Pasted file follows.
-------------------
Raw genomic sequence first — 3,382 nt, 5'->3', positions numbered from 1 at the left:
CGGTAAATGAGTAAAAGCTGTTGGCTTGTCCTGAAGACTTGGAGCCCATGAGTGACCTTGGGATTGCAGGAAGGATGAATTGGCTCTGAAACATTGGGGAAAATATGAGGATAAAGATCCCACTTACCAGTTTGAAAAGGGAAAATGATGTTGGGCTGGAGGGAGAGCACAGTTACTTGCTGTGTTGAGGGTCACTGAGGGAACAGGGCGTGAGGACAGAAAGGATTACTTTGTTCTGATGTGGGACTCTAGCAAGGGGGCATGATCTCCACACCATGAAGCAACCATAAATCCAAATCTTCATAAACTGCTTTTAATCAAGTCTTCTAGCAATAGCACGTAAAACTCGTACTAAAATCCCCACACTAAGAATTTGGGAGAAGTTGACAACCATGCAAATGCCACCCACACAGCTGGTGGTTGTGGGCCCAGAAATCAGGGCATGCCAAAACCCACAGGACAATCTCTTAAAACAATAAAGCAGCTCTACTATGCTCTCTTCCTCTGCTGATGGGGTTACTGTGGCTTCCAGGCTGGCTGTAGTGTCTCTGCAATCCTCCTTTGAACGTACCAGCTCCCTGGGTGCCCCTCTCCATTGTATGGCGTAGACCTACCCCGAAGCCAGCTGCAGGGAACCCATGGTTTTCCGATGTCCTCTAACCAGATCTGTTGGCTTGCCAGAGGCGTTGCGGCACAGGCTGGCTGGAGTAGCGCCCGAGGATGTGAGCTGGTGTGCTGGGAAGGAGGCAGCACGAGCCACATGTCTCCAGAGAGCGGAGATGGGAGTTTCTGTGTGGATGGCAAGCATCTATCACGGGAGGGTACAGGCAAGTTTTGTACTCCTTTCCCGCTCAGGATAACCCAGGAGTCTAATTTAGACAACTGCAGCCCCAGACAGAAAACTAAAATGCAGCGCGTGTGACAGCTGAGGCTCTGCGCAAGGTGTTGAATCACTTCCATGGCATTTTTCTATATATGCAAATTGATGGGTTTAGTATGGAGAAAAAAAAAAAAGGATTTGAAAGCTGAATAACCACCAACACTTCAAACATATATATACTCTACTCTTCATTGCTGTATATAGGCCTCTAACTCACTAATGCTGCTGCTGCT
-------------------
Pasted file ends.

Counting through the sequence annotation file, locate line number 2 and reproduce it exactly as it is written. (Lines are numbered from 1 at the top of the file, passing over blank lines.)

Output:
CGGTAAATGAGTAAAAGCTGTTGGCTTGTCCTGAAGACTTGGAGCCCATGAGTGACCTTGGGATTGCAGGAAGGATGAATTGGCTCTGAAACATTGGGGAAAATATGAGGATAAAGATCCCACTTACCAGTTTGAAAAGGGAAAATGATGTTGGGCTGGAGGGAGAGCACAGTTACTTGCTGTGTTGAGGGTCACTGAGGGAACAGGGCGTGAGGACAGAAAGGATTACTTTGTTCTGATGTGGGACTCTAGCAAGGGGGCATGATCTCCACACCATGAAGCAACCATAAATCCAAATCTTCATAAACTGCTTTTAATCAAGTCTTCTAGCAATAGCACGTAAAACTCGTACTAAAATCCCCACACTAAGAATTTGGGAGAAGTTGACAACCATGCAAATGCCACCCACACAGCTGGTGGTTGTGGGCCCAGAAATCAGGGCATGCCAAAACCCACAGGACAATCTCTTAAAACAATAAAGCAGCTCTACTATGCTCTCTTCCTCTGCTGATGGGGTTACTGTGGCTTCCAGGCTGGCTGTAGTGTCTCTGCAATCCTCCTTTGAACGTACCAGCTCCCTGGGTGCCCCTCTCCATTGTATGGCGTAGACCTACCCCGAAGCCAGCTGCAGGGAACCCATGGTTTTCCGATGTCCTCTAACCAGATCTGTTGGCTTGCCAGAGGCGTTGCGGCACAGGCTGGCTGGAGTAGCGCCCGAGGATGTGAGCTGGTGTGCTGGGAAGGAGGCAGCACGAGCCACATGTCTCCAGAGAGCGGAGATGGGAGTTTCTGTGTGGATGGCAAGCATCTATCACGGGAGGGTACAGGCAAGTTTTGTACTCCTTTCCCGCTCAGGATAACCCAGGAGTCTAATTTAGACAACTGCAGCCCCAGACAGAAAACTAAAATGCAGCGCGTGTGACAGCTGAGGCTCTGCGCAAGGTGTTGAATCACTTCCATGGCATTTTTCTATATATGCAAATTGATGGGTTTAGTATGGAGAAAAAAAAAAAAGGATTTGAAAGCTGAATAACCACCAACACTTCAAACATATATATACTCTACTCTTCATTGCTGTATATAGGCCTCTAACTCACTAATGCTGCTGCTGCT